Ocean & A Brief Reincarnation of a Girl by Sue Goyette | Review

Wednesday, 5 April 2017

I read these two poetry collections by Sue Goyette for two different classes and I don't know what to say. I loved both of these so much. They convey such different tones, and tell such different stories, but they get you. Right in the heart place. Okay, let me tell you about them.

Book: Ocean

Author: Sue Goyette

Publisher: Gaspereau Press

Pages: 80 Pages

Format: Paperback (with french flaps!)

Source: Bought for class




The ocean has never had a biographer quite like Sue Goyette. Living in the port city of Halifax, Goyette’s days are bounded by the substantial fact of the North Atlantic, both by its physical presence and by its metaphoric connotations. And like many of life’s overwhelming facts, our awareness of the ocean’s importance and impact waxes and wanes as the ocean sometimes lurks in the background, sometimes imposes itself upon us, yet always, steadily, is. This collection is not your standard “Oh, Ocean!” versifying. Goyette plunges in and swims well outside the buoys to craft a sort of alternate, apocryphal account of our relationship with the ocean. In these linked poems, Goyette’s offbeat cast of archetypes (fog merchants, lifeguards, poets, carpenters, mothers, daughters) pronounce absurd explanations to both common and uncommon occurrences in a tone that is part cautionary tale, part creation myth and part urban legend: how fog was responsible for marriages, and for in-laws; why running, suburbs and chairs were invented; what happens when you smoke the exhaust from a pride of children pretending to be lions. All the while, the anthropomorphized ocean nibbles hungrily at the shoreline of our understanding,refusing to explain its moods and winning every staring contest. 


I've been living in Halifax for about 3 years now, and the ocean is very prevalent. But I had never seen anyone describe it and characterize it quite like Sue does. In Ocean, the ocean is not a force of good, or a force of evil -- it's both and everything in between. Ocean is a life force, allowing life, death, tradition, change, creation, and destruction to flow from it. While it is a collection of poems, all working to characterize the ocean and tell part of its history, it also works as a long poem, where each poem adds a little more to the history and fills out its character a little more.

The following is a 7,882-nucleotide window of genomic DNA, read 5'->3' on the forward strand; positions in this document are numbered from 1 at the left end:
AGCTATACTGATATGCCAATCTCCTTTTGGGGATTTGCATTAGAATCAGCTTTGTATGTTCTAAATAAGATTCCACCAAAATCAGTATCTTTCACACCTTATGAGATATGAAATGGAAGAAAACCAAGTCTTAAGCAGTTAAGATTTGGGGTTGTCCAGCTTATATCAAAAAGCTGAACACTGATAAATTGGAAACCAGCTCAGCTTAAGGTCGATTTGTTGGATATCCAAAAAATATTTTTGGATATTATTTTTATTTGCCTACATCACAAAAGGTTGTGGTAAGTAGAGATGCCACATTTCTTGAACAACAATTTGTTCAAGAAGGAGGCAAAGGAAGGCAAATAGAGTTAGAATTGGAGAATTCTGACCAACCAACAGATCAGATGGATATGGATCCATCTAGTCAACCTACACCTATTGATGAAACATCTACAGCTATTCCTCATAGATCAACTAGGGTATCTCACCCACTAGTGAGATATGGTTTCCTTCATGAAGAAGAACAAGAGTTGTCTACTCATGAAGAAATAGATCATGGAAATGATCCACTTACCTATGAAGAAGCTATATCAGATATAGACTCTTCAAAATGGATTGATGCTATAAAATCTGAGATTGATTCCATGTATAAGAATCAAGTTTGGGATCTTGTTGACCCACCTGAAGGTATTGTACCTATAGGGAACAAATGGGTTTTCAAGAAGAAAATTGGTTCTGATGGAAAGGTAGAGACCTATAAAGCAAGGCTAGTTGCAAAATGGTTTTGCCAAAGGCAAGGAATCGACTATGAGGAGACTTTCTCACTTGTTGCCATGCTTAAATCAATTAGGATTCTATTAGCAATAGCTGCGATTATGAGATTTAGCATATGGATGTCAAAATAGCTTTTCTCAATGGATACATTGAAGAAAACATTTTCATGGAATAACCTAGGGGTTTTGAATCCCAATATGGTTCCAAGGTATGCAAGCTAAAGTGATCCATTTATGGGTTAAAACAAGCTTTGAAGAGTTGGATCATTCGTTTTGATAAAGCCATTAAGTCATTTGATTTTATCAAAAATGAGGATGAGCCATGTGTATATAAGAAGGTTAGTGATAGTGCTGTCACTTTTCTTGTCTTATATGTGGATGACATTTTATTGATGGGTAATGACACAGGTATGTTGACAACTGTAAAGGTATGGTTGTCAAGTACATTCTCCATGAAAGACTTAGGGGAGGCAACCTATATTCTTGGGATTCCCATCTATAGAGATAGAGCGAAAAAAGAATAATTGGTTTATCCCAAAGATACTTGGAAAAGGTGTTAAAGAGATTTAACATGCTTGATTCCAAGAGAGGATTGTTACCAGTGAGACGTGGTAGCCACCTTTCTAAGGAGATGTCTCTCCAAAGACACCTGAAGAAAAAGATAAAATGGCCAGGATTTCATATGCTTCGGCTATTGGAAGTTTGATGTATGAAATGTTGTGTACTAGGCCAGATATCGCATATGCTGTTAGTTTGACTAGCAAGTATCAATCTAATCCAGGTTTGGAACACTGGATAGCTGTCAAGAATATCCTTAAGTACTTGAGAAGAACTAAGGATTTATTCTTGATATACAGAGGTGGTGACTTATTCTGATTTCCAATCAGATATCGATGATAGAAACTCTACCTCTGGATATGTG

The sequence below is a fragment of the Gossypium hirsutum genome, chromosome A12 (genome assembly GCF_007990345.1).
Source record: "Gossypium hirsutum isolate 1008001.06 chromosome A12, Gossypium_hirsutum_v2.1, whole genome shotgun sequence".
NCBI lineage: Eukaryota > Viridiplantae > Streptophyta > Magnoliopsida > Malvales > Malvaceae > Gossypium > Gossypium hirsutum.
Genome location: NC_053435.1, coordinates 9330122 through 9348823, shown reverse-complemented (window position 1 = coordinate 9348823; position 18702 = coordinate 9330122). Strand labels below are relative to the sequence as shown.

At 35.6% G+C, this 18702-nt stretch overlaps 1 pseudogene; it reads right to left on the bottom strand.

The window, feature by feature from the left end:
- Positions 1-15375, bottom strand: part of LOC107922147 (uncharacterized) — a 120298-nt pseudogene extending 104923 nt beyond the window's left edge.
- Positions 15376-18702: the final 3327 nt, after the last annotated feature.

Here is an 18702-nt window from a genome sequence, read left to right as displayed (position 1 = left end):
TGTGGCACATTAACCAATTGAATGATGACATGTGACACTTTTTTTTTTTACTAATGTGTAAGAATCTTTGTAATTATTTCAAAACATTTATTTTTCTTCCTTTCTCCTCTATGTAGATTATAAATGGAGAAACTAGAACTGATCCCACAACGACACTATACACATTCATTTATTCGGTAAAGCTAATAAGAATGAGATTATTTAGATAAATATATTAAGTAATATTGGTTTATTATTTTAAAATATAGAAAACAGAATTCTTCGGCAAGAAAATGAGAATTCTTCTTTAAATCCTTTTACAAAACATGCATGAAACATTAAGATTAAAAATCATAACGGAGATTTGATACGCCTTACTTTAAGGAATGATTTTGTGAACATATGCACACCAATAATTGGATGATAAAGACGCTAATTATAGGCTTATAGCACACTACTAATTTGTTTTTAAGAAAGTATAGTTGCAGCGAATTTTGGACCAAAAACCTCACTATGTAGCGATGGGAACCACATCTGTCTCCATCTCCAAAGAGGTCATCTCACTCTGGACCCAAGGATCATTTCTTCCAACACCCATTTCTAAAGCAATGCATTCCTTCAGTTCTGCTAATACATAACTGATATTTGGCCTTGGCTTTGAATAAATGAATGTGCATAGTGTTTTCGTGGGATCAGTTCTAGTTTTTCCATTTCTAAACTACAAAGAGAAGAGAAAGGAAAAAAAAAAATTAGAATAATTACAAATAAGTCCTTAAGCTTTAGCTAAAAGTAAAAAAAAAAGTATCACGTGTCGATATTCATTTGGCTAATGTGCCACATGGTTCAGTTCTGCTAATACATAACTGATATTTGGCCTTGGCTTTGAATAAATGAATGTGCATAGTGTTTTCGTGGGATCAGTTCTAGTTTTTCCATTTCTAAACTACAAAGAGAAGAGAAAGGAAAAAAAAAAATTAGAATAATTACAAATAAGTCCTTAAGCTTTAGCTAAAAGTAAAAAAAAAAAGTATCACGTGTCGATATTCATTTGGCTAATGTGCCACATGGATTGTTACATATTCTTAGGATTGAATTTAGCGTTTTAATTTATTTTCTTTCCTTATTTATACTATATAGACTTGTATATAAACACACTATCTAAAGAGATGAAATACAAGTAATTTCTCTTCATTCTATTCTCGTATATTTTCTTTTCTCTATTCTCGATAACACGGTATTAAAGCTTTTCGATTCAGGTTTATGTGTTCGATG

I'm not a huge poetry reader. Or, well, I wasn't. But that didn't matter. Poetry can sometimes create a sense that you need a background in it in order to access it, but Sue's poetry invite you right in. It's so accessible, but it still makes you work for it. Not everything is handed to you on a platter, but once you dedicate yourself to Ocean, it keeps on giving. I read this a month or so ago and I am still picking it up and flipping through it. 

5/5 Stars. Please pick this up, support a truly amazing Canadian poet, and get to know the ocean a bit more.






Book: The Brief Reincarnation of a Girl

Author: Sue Goyette

Publisher: Gaspereau Press

Pages: 64 Pages

Format: Paperback (with french flaps!)

Source: Bought for class




In 2006, a four-year-old Massachusetts girl died from prolonged exposure to a cocktail of drugs that a psychiatrist had prescribed to treat ADHD and bipolar disorder; her parents were convicted of her murder. In The Brief Reincarnation of a Girl, Sue Goyette strives to confront the senselessness of this story, answering logic’s failure to encompass the complexity of mental illness, poverty and child neglect (or that of our torn and tangled social ‘safety net’) with a mythopoetic, sideways use of image and language. Avoiding easy indignation, Goyette portrays the court proceedings’ usual suspects in unusual ways (the judge, the jury, the lawyers, the witnesses and the girl’s troubled parents), evokes the ghost of the girl, personifies poverty as a belligerent bully and offers an unexpected emblem of love and hope in a bear. Like the utterances of a Shakespearean fool, Goyette’s quirky, often counter-logical poems offer a more potent vision of reality than any documentary account, her eulogy for a girl society let down renewing the prospect for empathy and change. 

This one got me right in the heart place. This long poem focused on the court case surrounding a 4 year old girl who was killed by a cocktail of prescription drugs given to her by her parents and her doctor. This was heart-wrenching, and frustrating, and made me want to rip my hair out, but then you get to the ending and it all makes sense. Everything comes full circle and you're left feeling hopeful and redeemed. Sue's got a way with words, so even when you don't know what she's saying on an intellectual basis, she makes it so clear the emotions she conveying and you get it. The characterization of the parents and the courtroom, in direct contrast with the wide eyed curiosity and innocence of the little girl worked so beautifully with one another, and those 60+ pages flew by. I read this in one sitting, and would recommend doing the very same.

This was one of the first long poems i'd ever read beginning to end and it was really interesting to see the difference in reading poems, collections, and long poems. I loved that this one told a full story. I think i'd recommend this to people before Ocean, as this one was easier to get into.

Again, 5/5 Stars. 



Happy Reading!

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